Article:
Patrick has helped me keeping going in my life, and helped me know how to love our Lord even more. I knew this during Kairos, but I know it even better now. I was honored to be able to read his Kairos application essay yesterday, and I was going to quote out of it to show you how Puddles exemplifies Christ and helps me, but I think it is best if Puddles tells you about his relationship with our Lord:
"Quite honestly, Jesus tends to be the one person I turn to when I need help with something out of my control. My faith is what helps me get through the tough days and just helps me in general. Jesus is my role model; I want to be like him in just about every way. I know I will never be exactly like him but that doesn’t mean I shouldn’t try. If I didn’t have Jesus in my life I have no idea where I would be right now. He guides me on my way through life. I know sometimes I fall but I always turn back to him and ask for his help. I wish I could meet him in person, but then again I guess we all will at some point. I want to get to know him more and more though. I realize I will never fully understand him, but I can’t think of something more worthwhile to spend time studying. I honestly can’t imagine not knowing Jesus and his awesomeness. Life must be depressing for atheists; I mean they don’t know the joy of knowing God and they deny that He even exists. That has to be a tough life; they essentially cut out hope of something more than themselves. That is why Jesus is so important in my life; he gives me hope that there is something better after this life. He inspires me to continue every day and try to be more and more like him. I can honestly say I love him and would do anything for him. That is essentially the role Christ plays in my life; he is my rock.
I think I am called to be a Kairos leader because I think I can help others know the faith more fully, granted I only know so much. I still believe I can be a good Kairos leader and help my peers know what I see when I see God. I feel like God can use me to bring others more fully into the faith. I am devoted, loving, and I rarely give up once I start something. So, I guess you could say that I am a little stubborn, but I don’t believe anyone is a lost cause or that they can’t be saved. I guess what I am trying to say is that, I know I can help others, I want to help others, and I believe I can help others. That’s pretty much why I think I am called to be a Kairos leader."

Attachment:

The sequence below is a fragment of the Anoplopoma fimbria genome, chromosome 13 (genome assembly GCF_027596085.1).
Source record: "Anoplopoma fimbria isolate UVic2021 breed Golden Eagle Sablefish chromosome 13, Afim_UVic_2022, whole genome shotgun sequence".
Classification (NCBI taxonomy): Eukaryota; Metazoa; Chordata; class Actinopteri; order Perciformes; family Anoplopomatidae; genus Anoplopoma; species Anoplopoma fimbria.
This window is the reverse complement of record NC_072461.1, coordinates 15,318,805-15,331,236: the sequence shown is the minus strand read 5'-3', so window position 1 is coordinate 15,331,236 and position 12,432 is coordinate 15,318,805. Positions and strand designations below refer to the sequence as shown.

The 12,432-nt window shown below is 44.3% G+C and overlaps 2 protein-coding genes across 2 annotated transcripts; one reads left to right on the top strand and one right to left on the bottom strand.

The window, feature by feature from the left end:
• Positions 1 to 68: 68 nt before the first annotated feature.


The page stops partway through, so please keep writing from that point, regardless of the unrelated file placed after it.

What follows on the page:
- Patrick Michael Pudlewski (December 26, 1995 - April 28, 2013)
I believe that was his mission: To "help my peers know what I see when I see God". Although he did not get a chance to lead Kairos, he was able to do this with his life and example. I will never forget as our relationship developed, the more eager he was to learn about the faith and go on retreats, that we would go to confession together sometimes, and I even got him to come to church with me for some special events, such as Divine Mercy Sunday, which was just two weeks before he died. This is how I know he is praying for me and that he was doing the will of God in spreading his love for Christ with others. His death should not be seen as an end or loss of something great, but as a life that was lived and developing in the love of Jesus Christ. A life that reflects those very words he wrote on that page. I will never forget you Puddles, and I pray I am worthy to enter into God's Kingdom and experience that same joy you had when you saw Jesus for the first time. Requiescat in Pace.
Special thanks to the Pudlewski family for allowing me to write about Puddles and post his Kairos essay on my blog. Please be assured of my constant prayers.